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No. 430:
Mining the Moon

Today, the moon waits for us to expand our vision. The University of Houston's College of Engineering presents this series about the machines that make our civilization run, and the people whose ingenuity created them.

For 20 years I've wondered why we lost interest in the moon so quickly after we first walked on it. Maybe it was because we looked over the astronauts' shoulders and saw only a great slag heap. Now geologist Donald Burt asks if it's only that or more. Does the moon hold riches, or is it just a scabrous wasteland?

We know a lot about the moon today. It's rich in aluminum, calcium, iron, titanium, and magnesium. There's also plenty of oxygen on the moon, but it's all bound up in compounds that are hard to break down. You can get at it, but it'll take a lot of processing. Maybe we can pull some hydrogen and helium-3 out of the rocks as well.

What's absolutely missing on the moon is anything volatile. There's no water -- no loose gas or liquid of any kind. The vacuum on the moon is more perfect than any we've ever created on Earth.

So can we go after minerals on the moon? Before we do, let's think about mining and smelting on Earth. We use huge amounts of water -- huge amounts of power. We consume oxygen and we put out great clouds of gas. But there is no water on the moon, nothing to burn, and no power until we put it there.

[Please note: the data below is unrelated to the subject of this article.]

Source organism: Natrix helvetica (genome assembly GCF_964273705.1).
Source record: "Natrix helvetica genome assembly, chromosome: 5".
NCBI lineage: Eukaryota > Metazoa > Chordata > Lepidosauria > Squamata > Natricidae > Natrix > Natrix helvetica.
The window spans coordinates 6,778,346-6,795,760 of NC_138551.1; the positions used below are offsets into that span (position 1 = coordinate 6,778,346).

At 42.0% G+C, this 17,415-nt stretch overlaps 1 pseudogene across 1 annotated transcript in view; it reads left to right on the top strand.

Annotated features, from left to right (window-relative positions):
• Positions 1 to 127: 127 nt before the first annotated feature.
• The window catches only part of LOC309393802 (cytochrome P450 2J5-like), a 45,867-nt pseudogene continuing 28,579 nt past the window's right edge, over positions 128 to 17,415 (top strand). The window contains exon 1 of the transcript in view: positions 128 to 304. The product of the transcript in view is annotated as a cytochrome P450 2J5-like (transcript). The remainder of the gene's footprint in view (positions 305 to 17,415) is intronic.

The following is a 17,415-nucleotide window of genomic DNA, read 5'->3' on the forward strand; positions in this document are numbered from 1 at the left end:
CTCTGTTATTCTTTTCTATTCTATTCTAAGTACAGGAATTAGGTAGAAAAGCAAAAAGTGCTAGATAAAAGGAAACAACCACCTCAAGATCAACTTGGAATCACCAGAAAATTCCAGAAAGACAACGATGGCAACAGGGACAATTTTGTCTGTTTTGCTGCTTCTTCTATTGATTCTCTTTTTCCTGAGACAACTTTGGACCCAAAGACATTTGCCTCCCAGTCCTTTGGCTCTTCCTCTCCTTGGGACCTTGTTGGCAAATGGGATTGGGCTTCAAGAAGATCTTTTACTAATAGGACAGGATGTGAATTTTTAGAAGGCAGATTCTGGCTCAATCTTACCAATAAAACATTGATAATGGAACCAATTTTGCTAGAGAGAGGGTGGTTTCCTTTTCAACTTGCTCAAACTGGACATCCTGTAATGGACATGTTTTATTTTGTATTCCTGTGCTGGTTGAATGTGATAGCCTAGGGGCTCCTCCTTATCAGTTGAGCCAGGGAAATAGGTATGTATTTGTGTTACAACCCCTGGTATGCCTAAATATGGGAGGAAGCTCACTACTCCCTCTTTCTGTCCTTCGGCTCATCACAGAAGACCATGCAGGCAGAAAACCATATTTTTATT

Without water the moon hasn't been shaped the way Earth has, with alluvial strata and deposits. Many of its riches are all mixed together in the surface layer of dust. We'll probably begin by surface mining for oxygen to sustain our outposts in space. Metals will be useful byproducts.

Pollution would be a terrible problem if we mined the moon the way we do Earth. The moon's near perfect vacuum is going to be useful in all kinds of processing. If we dumped gases on the moon the way we do on Earth, we'd ruin that perfection.

You see, most gas molecules move more slowly than the lunar escape velocity. Only the fastest ones get away. Now and then, slower ones are sped up as they collide with each other. Then they also can escape. Over the years, the moon loses any gas released on its surface, but not right away. So we have to invent completely closed processes to take the moon's wealth. That way we'll protect one of the moon's greatest resources -- its pure vacuum.

The moon is a rich place, but we must put our minds in a wholly different space to claim its riches. The moon will reclaim our interest as we learn to see more than a slag heap. The moon has held our imagination for millennia, but in a different way each time our knowledge of it has changed. Today, our vision of the moon is on the threshold of changing yet again -- as we learn to look at it with a process engineer's eyes.

I'm John Lienhard, at the University of Houston, where we're interested in the way inventive minds work.

(Theme music)

Burt, D.M., Mining the Moon. American Scientist, November- December 1980, pp. 574-579.

Prof. Donald M. Burt
Geology Department
Arizona State University
Tempe, Arizona 85287-1404